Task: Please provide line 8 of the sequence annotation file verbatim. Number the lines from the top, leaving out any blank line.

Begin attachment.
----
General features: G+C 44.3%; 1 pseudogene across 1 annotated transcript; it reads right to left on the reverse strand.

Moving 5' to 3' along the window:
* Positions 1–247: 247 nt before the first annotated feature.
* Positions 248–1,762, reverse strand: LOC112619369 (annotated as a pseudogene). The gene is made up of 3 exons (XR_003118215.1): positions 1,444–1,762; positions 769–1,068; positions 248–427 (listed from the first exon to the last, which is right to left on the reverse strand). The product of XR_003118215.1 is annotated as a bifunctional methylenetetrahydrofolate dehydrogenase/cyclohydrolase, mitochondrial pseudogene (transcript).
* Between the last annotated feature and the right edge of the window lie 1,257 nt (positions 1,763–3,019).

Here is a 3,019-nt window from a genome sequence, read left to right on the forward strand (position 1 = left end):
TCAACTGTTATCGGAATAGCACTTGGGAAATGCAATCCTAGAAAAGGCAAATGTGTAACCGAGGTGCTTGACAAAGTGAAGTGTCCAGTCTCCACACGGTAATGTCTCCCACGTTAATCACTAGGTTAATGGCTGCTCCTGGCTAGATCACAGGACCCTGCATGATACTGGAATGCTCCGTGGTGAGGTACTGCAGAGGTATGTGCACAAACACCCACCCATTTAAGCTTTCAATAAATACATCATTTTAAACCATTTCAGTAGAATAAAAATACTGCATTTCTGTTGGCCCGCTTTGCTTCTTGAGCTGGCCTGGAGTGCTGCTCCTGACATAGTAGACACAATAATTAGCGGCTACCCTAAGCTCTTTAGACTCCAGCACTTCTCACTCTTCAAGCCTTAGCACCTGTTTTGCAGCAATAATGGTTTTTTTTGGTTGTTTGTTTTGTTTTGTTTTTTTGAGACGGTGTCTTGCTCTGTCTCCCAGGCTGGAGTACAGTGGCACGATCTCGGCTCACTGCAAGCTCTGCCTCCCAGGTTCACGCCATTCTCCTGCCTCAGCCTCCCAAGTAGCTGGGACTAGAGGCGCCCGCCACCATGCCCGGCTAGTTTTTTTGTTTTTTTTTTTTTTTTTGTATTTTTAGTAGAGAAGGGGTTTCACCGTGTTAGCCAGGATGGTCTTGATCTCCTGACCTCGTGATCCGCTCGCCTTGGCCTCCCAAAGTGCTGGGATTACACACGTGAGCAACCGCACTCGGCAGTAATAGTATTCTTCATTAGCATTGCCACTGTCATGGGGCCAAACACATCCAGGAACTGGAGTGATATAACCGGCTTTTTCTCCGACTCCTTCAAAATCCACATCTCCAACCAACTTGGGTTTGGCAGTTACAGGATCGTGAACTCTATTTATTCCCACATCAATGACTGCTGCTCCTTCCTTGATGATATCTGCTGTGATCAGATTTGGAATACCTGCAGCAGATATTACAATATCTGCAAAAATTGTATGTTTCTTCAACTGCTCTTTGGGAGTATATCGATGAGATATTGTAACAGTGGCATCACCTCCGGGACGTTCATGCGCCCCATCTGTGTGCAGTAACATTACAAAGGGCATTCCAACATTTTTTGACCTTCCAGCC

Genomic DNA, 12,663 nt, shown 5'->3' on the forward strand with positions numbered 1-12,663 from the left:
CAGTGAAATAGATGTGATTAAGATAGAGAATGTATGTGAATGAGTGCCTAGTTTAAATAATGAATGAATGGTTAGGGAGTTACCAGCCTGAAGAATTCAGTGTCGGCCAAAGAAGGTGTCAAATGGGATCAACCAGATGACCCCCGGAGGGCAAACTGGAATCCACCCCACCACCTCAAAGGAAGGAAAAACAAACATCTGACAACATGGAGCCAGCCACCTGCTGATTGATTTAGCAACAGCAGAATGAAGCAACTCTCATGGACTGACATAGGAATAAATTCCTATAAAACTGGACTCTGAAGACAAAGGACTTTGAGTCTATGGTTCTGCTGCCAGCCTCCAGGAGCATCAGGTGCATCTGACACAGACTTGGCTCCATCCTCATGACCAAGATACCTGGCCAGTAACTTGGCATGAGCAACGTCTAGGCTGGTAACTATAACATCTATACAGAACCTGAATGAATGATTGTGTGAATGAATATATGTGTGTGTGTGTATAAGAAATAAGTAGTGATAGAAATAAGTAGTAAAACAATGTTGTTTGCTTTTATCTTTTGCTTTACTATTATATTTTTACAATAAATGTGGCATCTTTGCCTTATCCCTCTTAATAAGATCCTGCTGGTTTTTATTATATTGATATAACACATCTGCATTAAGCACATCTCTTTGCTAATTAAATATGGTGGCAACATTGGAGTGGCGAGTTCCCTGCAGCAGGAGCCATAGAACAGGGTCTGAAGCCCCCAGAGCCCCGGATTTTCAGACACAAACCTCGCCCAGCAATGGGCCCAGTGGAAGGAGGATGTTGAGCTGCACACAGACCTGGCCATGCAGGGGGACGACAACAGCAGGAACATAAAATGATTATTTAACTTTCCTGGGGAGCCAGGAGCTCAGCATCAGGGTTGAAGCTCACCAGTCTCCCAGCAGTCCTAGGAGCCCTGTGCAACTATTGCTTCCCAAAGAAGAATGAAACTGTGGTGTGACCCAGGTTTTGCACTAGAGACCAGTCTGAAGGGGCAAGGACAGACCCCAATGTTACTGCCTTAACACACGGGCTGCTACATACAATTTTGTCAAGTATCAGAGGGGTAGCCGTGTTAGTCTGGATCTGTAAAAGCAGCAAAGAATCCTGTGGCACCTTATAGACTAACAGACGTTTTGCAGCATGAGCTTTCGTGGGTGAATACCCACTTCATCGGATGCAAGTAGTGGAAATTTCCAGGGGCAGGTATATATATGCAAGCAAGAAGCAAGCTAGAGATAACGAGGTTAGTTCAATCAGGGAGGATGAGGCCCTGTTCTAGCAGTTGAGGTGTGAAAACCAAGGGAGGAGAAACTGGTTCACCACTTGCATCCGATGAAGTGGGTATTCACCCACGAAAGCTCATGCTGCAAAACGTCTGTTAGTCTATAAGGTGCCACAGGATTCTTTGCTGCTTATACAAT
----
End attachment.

Genomic DNA, 12,663 nt, shown 5'->3' on the forward strand with positions numbered 1-12,663 from the left: